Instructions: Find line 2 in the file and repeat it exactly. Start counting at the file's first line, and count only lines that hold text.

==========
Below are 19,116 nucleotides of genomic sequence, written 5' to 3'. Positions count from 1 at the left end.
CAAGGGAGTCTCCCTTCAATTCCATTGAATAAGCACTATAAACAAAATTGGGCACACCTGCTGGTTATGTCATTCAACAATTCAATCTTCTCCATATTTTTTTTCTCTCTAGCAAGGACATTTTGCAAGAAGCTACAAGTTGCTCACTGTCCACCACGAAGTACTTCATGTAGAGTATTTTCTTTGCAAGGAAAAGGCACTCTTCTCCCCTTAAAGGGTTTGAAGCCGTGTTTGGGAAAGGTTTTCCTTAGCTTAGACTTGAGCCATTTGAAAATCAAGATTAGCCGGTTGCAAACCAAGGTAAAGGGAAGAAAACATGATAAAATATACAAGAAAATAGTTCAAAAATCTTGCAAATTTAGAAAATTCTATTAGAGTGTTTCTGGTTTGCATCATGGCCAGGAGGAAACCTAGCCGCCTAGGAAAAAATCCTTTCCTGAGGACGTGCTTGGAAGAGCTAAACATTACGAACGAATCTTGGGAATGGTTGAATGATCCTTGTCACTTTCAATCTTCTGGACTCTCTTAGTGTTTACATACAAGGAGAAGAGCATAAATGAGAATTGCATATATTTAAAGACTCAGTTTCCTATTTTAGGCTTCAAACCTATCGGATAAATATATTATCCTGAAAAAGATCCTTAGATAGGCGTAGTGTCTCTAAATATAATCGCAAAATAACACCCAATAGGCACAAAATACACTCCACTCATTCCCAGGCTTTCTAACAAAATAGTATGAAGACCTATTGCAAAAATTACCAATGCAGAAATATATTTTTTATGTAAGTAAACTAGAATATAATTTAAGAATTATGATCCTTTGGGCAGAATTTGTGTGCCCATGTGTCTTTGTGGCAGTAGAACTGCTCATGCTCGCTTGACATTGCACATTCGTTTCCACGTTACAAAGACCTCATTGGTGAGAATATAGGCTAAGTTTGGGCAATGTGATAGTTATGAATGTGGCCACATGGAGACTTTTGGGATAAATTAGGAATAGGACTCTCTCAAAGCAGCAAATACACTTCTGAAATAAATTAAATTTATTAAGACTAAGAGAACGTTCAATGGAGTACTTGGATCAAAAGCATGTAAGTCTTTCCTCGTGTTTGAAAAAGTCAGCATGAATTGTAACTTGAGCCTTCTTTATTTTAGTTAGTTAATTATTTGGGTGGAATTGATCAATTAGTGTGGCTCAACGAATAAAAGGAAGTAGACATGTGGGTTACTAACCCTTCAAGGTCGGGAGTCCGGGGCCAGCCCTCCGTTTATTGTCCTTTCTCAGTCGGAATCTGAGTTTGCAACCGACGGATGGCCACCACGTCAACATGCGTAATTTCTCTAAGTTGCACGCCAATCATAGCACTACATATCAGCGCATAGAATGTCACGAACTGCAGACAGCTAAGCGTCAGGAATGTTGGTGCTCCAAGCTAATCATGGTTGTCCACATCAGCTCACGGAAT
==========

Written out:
CAAGGGAGTCTCCCTTCAATTCCATTGAATAAGCACTATAAACAAAATTGGGCACACCTGCTGGTTATGTCATTCAACAATTCAATCTTCTCCATATTTTTTTTCTCTCTAGCAAGGACATTTTGCAAGAAGCTACAAGTTGCTCACTGTCCACCACGAAGTACTTCATGTAGAGTATTTTCTTTGCAAGGAAAAGGCACTCTTCTCCCCTTAAAGGGTTTGAAGCCGTGTTTGGGAAAGGTTTTCCTTAGCTTAGACTTGAGCCATTTGAAAATCAAGATTAGCCGGTTGCAAACCAAGGTAAAGGGAAGAAAACATGATAAAATATACAAGAAAATAGTTCAAAAATCTTGCAAATTTAGAAAATTCTATTAGAGTGTTTCTGGTTTGCATCATGGCCAGGAGGAAACCTAGCCGCCTAGGAAAAAATCCTTTCCTGAGGACGTGCTTGGAAGAGCTAAACATTACGAACGAATCTTGGGAATGGTTGAATGATCCTTGTCACTTTCAATCTTCTGGACTCTCTTAGTGTTTACATACAAGGAGAAGAGCATAAATGAGAATTGCATATATTTAAAGACTCAGTTTCCTATTTTAGGCTTCAAACCTATCGGATAAATATATTATCCTGAAAAAGATCCTTAGATAGGCGTAGTGTCTCTAAATATAATCGCAAAATAACACCCAATAGGCACAAAATACACTCCACTCATTCCCAGGCTTTCTAACAAAATAGTATGAAGACCTATTGCAAAAATTACCAATGCAGAAATATATTTTTTATGTAAGTAAACTAGAATATAATTTAAGAATTATGATCCTTTGGGCAGAATTTGTGTGCCCATGTGTCTTTGTGGCAGTAGAACTGCTCATGCTCGCTTGACATTGCACATTCGTTTCCACGTTACAAAGACCTCATTGGTGAGAATATAGGCTAAGTTTGGGCAATGTGATAGTTATGAATGTGGCCACATGGAGACTTTTGGGATAAATTAGGAATAGGACTCTCTCAAAGCAGCAAATACACTTCTGAAATAAATTAAATTTATTAAGACTAAGAGAACGTTCAATGGAGTACTTGGATCAAAAGCATGTAAGTCTTTCCTCGTGTTTGAAAAAGTCAGCATGAATTGTAACTTGAGCCTTCTTTATTTTAGTTAGTTAATTATTTGGGTGGAATTGATCAATTAGTGTGGCTCAACGAATAAAAGGAAGTAGACATGTGGGTTACTAACCCTTCAAGGTCGGGAGTCCGGGGCCAGCCCTCCGTTTATTGTCCTTTCTCAGTCGGAATCTGAGTTTGCAACCGACGGATGGCCACCACGTCAACATGCGTAATTTCTCTAAGTTGCACGCCAATCATAGCACTACATATCAGCGCATAGAATGTCACGAACTGCAGACAGCTAAGCGTCAGGAATGTTGGTGCTCCAAGCTAATCATGGTTGTCCACATCAGCTCACGGAAT